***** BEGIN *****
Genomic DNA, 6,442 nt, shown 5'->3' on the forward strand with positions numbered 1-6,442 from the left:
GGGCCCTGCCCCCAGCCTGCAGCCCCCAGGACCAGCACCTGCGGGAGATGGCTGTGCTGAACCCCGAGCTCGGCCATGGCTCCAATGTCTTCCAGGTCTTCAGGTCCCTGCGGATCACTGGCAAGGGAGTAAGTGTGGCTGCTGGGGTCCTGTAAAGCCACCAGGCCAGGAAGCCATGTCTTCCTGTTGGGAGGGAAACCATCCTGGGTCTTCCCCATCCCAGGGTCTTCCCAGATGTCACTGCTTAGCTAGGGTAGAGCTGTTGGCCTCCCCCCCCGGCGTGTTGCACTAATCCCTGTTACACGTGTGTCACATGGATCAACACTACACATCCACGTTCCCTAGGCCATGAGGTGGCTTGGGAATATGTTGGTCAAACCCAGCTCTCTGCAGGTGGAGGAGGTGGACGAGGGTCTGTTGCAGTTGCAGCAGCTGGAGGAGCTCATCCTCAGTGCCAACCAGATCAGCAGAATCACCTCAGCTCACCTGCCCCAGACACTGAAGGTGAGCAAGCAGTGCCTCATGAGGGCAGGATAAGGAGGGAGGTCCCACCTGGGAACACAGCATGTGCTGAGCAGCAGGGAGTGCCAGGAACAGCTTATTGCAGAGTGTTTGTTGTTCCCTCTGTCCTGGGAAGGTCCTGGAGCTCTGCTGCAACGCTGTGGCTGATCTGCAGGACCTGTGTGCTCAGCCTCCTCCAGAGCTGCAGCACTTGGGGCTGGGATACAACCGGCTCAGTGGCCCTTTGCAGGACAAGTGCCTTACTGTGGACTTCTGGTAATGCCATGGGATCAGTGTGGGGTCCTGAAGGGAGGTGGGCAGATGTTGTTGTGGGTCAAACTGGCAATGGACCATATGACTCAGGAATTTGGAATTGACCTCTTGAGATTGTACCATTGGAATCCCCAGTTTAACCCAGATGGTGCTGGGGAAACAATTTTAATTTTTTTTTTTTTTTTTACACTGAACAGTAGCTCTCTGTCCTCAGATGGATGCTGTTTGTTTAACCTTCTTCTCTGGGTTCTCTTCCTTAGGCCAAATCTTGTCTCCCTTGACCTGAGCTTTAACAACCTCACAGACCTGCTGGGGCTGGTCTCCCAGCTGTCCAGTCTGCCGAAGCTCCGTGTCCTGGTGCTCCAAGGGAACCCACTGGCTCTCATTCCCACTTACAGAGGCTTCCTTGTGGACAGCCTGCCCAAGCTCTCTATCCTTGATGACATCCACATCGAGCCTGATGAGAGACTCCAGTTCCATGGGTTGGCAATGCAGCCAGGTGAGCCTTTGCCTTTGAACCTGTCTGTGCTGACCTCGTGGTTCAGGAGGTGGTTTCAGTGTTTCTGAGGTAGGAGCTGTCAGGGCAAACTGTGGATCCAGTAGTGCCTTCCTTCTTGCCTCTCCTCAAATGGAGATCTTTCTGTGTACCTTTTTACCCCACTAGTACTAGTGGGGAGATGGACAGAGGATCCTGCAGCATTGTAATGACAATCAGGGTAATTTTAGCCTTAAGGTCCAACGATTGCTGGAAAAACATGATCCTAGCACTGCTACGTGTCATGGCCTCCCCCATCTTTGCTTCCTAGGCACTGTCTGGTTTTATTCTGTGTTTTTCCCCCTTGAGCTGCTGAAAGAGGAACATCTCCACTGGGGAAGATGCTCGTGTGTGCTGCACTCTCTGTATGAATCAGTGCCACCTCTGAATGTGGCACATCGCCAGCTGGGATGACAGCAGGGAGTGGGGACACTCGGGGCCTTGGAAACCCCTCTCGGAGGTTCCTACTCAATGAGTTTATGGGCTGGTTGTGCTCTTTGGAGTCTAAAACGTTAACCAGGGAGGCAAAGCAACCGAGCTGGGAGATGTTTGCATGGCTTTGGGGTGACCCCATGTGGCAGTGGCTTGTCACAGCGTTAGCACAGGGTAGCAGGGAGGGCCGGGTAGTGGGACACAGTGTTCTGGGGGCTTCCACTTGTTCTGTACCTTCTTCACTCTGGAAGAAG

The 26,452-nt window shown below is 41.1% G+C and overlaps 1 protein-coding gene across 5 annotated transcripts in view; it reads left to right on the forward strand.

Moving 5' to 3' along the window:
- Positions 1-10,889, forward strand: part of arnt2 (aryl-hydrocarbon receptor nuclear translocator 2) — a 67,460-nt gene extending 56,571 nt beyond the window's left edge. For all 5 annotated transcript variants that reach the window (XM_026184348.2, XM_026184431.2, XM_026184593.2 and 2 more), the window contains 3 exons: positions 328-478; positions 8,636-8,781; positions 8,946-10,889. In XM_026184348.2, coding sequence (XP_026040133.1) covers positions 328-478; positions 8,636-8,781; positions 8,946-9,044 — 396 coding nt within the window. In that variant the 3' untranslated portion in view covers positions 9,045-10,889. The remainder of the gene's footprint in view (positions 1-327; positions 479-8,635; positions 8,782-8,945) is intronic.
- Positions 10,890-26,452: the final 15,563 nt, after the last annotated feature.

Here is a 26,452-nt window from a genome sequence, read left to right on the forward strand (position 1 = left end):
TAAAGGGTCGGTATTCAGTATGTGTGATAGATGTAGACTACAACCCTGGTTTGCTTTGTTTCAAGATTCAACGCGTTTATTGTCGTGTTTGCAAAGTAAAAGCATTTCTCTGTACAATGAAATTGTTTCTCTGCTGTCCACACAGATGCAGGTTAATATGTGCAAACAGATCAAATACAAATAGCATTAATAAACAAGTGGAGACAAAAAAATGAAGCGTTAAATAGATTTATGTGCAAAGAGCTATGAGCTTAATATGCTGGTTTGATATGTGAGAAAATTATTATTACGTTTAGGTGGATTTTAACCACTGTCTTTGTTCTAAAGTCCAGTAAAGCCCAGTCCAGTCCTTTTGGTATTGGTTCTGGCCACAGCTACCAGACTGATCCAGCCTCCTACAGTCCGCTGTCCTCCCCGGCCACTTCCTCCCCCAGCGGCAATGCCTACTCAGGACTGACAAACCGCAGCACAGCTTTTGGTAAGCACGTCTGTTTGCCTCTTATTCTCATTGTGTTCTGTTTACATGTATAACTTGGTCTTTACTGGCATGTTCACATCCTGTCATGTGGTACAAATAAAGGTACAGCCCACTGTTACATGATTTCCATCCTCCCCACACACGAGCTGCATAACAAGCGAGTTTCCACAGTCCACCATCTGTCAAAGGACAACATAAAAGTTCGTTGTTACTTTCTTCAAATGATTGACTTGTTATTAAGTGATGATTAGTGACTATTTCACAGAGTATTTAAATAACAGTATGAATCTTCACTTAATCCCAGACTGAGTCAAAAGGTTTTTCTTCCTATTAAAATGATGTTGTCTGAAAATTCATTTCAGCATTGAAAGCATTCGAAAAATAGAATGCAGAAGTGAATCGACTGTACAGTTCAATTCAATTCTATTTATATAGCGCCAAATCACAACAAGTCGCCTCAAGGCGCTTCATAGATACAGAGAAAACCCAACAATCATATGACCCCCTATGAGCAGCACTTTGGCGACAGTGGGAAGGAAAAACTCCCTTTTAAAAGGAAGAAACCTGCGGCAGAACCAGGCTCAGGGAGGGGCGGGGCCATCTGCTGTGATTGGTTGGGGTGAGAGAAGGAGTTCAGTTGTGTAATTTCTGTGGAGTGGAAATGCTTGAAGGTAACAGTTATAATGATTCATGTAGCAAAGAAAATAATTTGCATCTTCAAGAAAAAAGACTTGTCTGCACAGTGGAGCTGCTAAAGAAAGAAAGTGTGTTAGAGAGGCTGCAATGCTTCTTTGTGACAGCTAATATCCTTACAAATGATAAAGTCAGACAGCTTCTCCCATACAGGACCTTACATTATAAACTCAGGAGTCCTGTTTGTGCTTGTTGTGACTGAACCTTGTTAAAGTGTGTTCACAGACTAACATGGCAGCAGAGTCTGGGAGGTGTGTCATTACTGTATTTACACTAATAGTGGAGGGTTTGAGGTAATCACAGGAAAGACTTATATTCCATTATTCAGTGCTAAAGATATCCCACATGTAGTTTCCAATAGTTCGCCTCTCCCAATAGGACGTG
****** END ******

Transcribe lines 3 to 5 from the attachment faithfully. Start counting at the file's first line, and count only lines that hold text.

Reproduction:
The 26,452-nt window shown below is 41.1% G+C and overlaps 1 protein-coding gene across 5 annotated transcripts in view; it reads left to right on the forward strand.

Moving 5' to 3' along the window:
- Positions 1-10,889, forward strand: part of arnt2 (aryl-hydrocarbon receptor nuclear translocator 2) — a 67,460-nt gene extending 56,571 nt beyond the window's left edge. For all 5 annotated transcript variants that reach the window (XM_026184348.2, XM_026184431.2, XM_026184593.2 and 2 more), the window contains 3 exons: positions 328-478; positions 8,636-8,781; positions 8,946-10,889. In XM_026184348.2, coding sequence (XP_026040133.1) covers positions 328-478; positions 8,636-8,781; positions 8,946-9,044 — 396 coding nt within the window. In that variant the 3' untranslated portion in view covers positions 9,045-10,889. The remainder of the gene's footprint in view (positions 1-327; positions 479-8,635; positions 8,782-8,945) is intronic.